Part of the uniqueness of the swords made by Michael is the use of forge-welded damascus cable steel. The finished steel has superior and aggressive cutting capabilities, durability and remarkable strength. This was evidenced by the sword my son, Ray, has – which he used to decimate many trees while visiting with Michael. The blade survived this tortuous testing over and over again. It should be mentioned that all parts of the swords are made by Michael, from the blade to the smallest parts.
The Oregon Knife Show has seen many years of Michael Bell. Not only does he participate as a tableholder but also supports the organization. One year the Bell family entertained at the opening ceremonies and played on the Japanese taiko drums. Michael has also garnered numerous awards at this Show for his swords and knives in the custom knife competition held each year. At the 2007 Show Michael won Best Art Knife for the tanto that is now in my custody.
The school of sword making that Michael is now teaching deals with many aspects of traditional Japanese sword making just as he had been taught. He does not re-invent the techniques, but refines the art. It is this art that Nakajima Muneyoshi gave to Michael Bell, and this needs to be passed on. The classes teach traditional blade forging, along with courses structured on Habaki, Koshirae, Tsuka and Kajioshi.
There is one story that needs telling in regards to the swords of Michael Bell. At the Oregon Knife Show in 1992 we decided to have some very unique entertainment at our Saturday Night Social. There was a juggler that threw pointy and sharp objects in the air and managed to keep them in motion without a single cut. There was also a magician team that thrust swords into a straw basket in which his lovely assistant was housed. There were other acts of prestidigitation with the cutting edges that enthralled the audience. And then there was the sword swallower…
When the sword swallower arrived on the afternoon of the Show, I asked him if he would walk around and find a sword that was on display that he could swallow that would prove credibility to his act. After cruising the Show, he said that he had found a sword that he wanted to swallow. You guessed it… a Michael Bell traditional Japanese style sword. I suggested that Michael’s swords were using swords, they were curved and extremely sharp. The sword swallower insisted, and I asked Michael if he would allow such use of his sword. Michael repeated the same cautions as I had but said that since the sword could not be hurt, if he really was intent on doing this then it was alright.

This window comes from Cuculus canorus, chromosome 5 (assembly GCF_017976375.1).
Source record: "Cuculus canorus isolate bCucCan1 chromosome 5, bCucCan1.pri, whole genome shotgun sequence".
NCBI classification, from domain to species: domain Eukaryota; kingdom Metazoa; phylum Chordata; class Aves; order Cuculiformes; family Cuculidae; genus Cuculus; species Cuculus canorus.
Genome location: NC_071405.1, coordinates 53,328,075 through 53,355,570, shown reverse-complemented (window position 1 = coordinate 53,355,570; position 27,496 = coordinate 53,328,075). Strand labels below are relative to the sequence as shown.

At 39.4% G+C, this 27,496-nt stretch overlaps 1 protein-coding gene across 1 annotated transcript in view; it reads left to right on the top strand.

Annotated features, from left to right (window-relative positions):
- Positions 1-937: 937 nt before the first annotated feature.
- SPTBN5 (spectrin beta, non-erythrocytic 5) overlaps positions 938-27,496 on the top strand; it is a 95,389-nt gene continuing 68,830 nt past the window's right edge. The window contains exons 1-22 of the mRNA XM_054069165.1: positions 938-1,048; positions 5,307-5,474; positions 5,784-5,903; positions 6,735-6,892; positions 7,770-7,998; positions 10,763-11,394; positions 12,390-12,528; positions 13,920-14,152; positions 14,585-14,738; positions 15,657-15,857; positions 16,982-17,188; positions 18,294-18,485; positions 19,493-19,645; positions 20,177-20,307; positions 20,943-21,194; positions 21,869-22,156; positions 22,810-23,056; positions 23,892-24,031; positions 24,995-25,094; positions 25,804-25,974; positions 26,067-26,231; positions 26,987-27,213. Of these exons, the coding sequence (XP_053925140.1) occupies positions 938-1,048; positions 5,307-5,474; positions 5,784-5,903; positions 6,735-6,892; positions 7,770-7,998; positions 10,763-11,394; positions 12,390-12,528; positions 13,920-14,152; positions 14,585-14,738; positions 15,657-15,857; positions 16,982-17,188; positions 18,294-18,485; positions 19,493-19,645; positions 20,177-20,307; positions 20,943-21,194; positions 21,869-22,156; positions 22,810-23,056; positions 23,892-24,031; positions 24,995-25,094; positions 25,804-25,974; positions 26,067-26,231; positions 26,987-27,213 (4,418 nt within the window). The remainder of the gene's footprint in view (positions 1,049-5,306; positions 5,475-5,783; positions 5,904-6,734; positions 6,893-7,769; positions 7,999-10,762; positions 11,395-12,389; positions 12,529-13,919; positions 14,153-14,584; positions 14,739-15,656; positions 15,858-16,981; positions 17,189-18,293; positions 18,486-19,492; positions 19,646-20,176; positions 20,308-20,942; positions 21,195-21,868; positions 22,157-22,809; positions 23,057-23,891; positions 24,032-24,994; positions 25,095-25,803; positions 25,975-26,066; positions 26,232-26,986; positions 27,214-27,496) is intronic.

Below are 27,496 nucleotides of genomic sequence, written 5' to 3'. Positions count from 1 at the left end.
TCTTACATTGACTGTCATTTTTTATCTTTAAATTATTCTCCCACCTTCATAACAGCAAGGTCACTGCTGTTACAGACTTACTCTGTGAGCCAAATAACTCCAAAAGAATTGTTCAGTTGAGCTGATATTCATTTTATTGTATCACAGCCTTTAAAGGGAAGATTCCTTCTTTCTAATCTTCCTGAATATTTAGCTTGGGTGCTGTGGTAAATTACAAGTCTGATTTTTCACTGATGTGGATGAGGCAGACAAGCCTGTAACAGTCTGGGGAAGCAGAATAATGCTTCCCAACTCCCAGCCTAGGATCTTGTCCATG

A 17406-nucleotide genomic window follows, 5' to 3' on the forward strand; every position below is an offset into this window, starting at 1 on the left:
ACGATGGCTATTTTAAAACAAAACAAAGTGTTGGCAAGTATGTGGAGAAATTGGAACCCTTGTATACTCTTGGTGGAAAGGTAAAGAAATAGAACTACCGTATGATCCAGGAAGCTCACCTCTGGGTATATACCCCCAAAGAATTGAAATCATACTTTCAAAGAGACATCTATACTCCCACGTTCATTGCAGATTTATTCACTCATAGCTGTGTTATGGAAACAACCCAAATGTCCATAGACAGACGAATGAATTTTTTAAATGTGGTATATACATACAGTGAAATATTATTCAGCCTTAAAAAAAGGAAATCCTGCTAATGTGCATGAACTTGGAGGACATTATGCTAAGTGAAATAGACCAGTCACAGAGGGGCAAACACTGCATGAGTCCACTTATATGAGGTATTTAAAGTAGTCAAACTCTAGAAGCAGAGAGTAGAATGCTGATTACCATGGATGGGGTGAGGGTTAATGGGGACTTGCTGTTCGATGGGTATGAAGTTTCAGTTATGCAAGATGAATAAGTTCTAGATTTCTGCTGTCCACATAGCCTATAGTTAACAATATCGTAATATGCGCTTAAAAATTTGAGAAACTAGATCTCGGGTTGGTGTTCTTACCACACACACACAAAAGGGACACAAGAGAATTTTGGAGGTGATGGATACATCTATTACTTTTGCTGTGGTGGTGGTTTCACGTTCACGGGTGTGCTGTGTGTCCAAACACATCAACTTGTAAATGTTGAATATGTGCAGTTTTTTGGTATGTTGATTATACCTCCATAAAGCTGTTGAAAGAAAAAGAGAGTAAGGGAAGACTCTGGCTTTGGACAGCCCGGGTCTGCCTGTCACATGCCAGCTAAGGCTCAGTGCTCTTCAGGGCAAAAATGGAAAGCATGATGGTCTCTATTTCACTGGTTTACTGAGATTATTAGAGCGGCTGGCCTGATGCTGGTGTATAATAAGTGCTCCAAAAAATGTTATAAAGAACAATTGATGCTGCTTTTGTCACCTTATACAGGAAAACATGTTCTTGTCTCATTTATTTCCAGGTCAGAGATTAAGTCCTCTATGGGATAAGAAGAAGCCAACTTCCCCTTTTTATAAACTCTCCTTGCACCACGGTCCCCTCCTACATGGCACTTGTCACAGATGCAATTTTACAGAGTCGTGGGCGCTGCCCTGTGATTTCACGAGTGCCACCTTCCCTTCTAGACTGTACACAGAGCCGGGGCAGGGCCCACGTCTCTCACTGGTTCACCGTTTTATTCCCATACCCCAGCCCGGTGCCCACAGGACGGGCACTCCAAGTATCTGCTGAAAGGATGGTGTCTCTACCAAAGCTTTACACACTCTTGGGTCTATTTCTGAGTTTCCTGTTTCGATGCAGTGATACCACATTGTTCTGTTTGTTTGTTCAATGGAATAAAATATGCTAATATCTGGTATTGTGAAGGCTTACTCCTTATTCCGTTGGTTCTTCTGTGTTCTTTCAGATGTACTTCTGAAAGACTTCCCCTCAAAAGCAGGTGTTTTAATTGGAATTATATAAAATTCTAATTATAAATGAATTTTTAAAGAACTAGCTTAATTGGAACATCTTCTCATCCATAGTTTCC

After the magician’s swords had been swallowed to the amazement of the audience, the performer brought out the Michael Bell sword. I doubt whether there was a single person in the room that didn’t know about Michael and his swords. The silence was absolute as the sword entered the mouth and was guided down to what appeared belly depth. I still have wetness in my palms thinking of this event. It was recorded on film, and I still look through my fingers as I watch this.
That in itself was an event to see, but what happened after was even more interesting. I saw Michael after the performance and asked if his sword had been returned. It had been but he was concerned because there was blood on the tip of the blade; and he worried that the sword swallower might have punctured an internal organ. I ran back to the staging area and saw the man as he was changing to his street clothes. I asked him if he felt alright and was assured that everything was fine. I suggested that maybe he should get medical attention as there were traces of blood on Michael’s sword. With great apologies he said he had intended to wipe the blade off but had forgotten. The blood had come from his finger which was now bandaged. It seems that prior to the performance he had tested the sharpness of the sword and accidentally cut his finger.
Michael Bell’s swords are for using and are not designed for museum and wall hanging. And on that day in 1992, the sword got used in a way that very few Japanese style swords will ever be subjected.